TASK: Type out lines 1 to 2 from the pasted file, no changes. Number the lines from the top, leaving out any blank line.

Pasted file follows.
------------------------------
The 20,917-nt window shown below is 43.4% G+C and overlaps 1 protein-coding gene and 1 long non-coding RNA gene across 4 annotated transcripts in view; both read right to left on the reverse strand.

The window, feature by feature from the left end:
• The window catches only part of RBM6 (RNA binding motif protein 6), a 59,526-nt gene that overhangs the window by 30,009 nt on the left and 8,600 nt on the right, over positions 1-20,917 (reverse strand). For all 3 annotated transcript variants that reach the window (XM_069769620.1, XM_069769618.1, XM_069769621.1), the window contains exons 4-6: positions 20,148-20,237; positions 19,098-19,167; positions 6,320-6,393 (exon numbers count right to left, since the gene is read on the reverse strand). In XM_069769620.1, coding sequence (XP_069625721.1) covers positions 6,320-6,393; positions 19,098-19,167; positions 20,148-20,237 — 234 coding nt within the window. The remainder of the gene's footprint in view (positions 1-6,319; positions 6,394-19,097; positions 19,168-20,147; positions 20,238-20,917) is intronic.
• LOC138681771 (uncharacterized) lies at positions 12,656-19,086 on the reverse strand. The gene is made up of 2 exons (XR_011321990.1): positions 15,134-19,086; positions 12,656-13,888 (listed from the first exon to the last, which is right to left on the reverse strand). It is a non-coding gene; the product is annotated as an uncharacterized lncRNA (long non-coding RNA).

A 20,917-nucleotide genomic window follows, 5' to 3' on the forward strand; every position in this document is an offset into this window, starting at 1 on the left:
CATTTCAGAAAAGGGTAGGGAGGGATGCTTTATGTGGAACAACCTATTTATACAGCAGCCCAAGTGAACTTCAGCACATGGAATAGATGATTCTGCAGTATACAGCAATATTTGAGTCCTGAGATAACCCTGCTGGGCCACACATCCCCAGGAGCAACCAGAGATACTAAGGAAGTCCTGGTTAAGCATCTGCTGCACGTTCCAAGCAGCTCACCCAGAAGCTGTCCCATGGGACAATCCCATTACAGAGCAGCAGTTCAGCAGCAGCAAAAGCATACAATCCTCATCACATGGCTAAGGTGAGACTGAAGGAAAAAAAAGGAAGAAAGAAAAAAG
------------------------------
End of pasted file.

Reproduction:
The 20,917-nt window shown below is 43.4% G+C and overlaps 1 protein-coding gene and 1 long non-coding RNA gene across 4 annotated transcripts in view; both read right to left on the reverse strand.

The window, feature by feature from the left end: